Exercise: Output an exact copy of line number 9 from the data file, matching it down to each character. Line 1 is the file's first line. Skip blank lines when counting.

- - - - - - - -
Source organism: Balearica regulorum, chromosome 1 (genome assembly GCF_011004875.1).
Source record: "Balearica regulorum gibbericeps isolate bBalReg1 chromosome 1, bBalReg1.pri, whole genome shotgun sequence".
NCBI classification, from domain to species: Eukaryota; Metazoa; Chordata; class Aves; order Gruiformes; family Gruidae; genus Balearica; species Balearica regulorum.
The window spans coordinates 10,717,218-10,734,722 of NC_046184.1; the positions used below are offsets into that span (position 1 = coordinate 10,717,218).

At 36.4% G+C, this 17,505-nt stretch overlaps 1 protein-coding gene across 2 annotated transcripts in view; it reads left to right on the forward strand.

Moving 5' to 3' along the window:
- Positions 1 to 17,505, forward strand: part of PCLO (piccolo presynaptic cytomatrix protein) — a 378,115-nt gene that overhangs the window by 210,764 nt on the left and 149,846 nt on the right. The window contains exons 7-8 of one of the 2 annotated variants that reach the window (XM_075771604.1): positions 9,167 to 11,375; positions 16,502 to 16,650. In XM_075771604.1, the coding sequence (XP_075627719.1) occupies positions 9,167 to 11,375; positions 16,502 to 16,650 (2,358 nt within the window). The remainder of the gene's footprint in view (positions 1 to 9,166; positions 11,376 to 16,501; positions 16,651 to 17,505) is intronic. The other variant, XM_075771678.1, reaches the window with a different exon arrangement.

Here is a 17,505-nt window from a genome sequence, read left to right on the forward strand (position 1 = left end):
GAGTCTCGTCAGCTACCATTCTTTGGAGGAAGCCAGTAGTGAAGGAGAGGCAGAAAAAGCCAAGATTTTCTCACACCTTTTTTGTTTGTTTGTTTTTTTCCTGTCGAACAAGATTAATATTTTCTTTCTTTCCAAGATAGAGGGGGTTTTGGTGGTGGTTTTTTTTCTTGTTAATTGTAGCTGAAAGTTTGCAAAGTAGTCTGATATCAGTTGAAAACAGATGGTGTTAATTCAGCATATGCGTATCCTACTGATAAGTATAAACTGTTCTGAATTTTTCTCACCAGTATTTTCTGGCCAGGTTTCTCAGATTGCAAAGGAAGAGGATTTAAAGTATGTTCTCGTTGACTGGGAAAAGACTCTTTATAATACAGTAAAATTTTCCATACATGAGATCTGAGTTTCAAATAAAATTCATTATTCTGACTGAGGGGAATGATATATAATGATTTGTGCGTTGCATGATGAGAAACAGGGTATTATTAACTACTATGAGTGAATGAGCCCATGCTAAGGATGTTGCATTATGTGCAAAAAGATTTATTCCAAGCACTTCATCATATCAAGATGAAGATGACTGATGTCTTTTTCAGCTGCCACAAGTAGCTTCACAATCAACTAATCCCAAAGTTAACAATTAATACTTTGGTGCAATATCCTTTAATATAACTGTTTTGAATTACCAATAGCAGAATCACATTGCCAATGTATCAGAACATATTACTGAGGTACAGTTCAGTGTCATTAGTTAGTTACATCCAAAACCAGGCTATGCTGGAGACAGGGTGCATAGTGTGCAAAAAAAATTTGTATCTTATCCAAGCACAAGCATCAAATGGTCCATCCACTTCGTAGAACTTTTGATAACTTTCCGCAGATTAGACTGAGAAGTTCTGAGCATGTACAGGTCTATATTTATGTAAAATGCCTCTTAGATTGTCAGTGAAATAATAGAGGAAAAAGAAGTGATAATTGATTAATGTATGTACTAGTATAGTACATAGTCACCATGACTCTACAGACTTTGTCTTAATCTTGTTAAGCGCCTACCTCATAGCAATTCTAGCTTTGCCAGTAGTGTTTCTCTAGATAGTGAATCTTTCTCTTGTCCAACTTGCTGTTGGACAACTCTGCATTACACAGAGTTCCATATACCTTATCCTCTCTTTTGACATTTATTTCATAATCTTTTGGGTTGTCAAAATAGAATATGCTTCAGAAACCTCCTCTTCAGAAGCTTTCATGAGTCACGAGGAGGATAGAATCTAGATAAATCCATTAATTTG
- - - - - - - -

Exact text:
GAGTCTCGTCAGCTACCATTCTTTGGAGGAAGCCAGTAGTGAAGGAGAGGCAGAAAAAGCCAAGATTTTCTCACACCTTTTTTGTTTGTTTGTTTTTTTCCTGTCGAACAAGATTAATATTTTCTTTCTTTCCAAGATAGAGGGGGTTTTGGTGGTGGTTTTTTTTCTTGTTAATTGTAGCTGAAAGTTTGCAAAGTAGTCTGATATCAGTTGAAAACAGATGGTGTTAATTCAGCATATGCGTATCCTACTGATAAGTATAAACTGTTCTGAATTTTTCTCACCAGTATTTTCTGGCCAGGTTTCTCAGATTGCAAAGGAAGAGGATTTAAAGTATGTTCTCGTTGACTGGGAAAAGACTCTTTATAATACAGTAAAATTTTCCATACATGAGATCTGAGTTTCAAATAAAATTCATTATTCTGACTGAGGGGAATGATATATAATGATTTGTGCGTTGCATGATGAGAAACAGGGTATTATTAACTACTATGAGTGAATGAGCCCATGCTAAGGATGTTGCATTATGTGCAAAAAGATTTATTCCAAGCACTTCATCATATCAAGATGAAGATGACTGATGTCTTTTTCAGCTGCCACAAGTAGCTTCACAATCAACTAATCCCAAAGTTAACAATTAATACTTTGGTGCAATATCCTTTAATATAACTGTTTTGAATTACCAATAGCAGAATCACATTGCCAATGTATCAGAACATATTACTGAGGTACAGTTCAGTGTCATTAGTTAGTTACATCCAAAACCAGGCTATGCTGGAGACAGGGTGCATAGTGTGCAAAAAAAATTTGTATCTTATCCAAGCACAAGCATCAAATGGTCCATCCACTTCGTAGAACTTTTGATAACTTTCCGCAGATTAGACTGAGAAGTTCTGAGCATGTACAGGTCTATATTTATGTAAAATGCCTCTTAGATTGTCAGTGAAATAATAGAGGAAAAAGAAGTGATAATTGATTAATGTATGTACTAGTATAGTACATAGTCACCATGACTCTACAGACTTTGTCTTAATCTTGTTAAGCGCCTACCTCATAGCAATTCTAGCTTTGCCAGTAGTGTTTCTCTAGATAGTGAATCTTTCTCTTGTCCAACTTGCTGTTGGACAACTCTGCATTACACAGAGTTCCATATACCTTATCCTCTCTTTTGACATTTATTTCATAATCTTTTGGGTTGTCAAAATAGAATATGCTTCAGAAACCTCCTCTTCAGAAGCTTTCATGAGTCACGAGGAGGATAGAATCTAGATAAATCCATTAATTTG